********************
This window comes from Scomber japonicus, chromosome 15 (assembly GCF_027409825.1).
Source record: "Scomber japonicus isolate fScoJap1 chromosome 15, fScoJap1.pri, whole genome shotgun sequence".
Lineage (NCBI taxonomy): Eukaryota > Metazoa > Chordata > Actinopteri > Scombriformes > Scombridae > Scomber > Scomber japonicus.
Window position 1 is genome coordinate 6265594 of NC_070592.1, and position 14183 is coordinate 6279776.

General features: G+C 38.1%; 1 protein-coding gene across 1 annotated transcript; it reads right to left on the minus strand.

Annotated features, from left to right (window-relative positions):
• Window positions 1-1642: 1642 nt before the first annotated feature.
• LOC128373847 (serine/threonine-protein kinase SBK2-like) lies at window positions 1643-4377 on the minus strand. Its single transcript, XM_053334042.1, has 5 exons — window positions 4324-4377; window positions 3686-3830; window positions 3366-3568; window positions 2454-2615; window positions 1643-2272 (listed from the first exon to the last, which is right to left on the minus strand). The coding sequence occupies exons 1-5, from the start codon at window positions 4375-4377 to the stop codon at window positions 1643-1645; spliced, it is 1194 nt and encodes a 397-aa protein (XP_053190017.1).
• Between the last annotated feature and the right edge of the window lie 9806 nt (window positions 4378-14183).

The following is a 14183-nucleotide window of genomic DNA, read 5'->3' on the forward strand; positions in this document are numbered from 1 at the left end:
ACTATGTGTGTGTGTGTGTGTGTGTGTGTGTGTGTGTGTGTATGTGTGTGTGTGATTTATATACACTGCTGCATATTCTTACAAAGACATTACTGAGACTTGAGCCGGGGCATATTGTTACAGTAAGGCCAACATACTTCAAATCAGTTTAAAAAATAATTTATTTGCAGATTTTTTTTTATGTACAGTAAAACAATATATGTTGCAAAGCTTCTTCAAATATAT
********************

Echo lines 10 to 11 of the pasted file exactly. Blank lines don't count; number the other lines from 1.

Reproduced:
The following is a 14183-nucleotide window of genomic DNA, read 5'->3' on the forward strand; positions in this document are numbered from 1 at the left end:
ACTATGTGTGTGTGTGTGTGTGTGTGTGTGTGTGTGTGTGTATGTGTGTGTGTGATTTATATACACTGCTGCATATTCTTACAAAGACATTACTGAGACTTGAGCCGGGGCATATTGTTACAGTAAGGCCAACATACTTCAAATCAGTTTAAAAAATAATTTATTTGCAGATTTTTTTTTATGTACAGTAAAACAATATATGTTGCAAAGCTTCTTCAAATATAT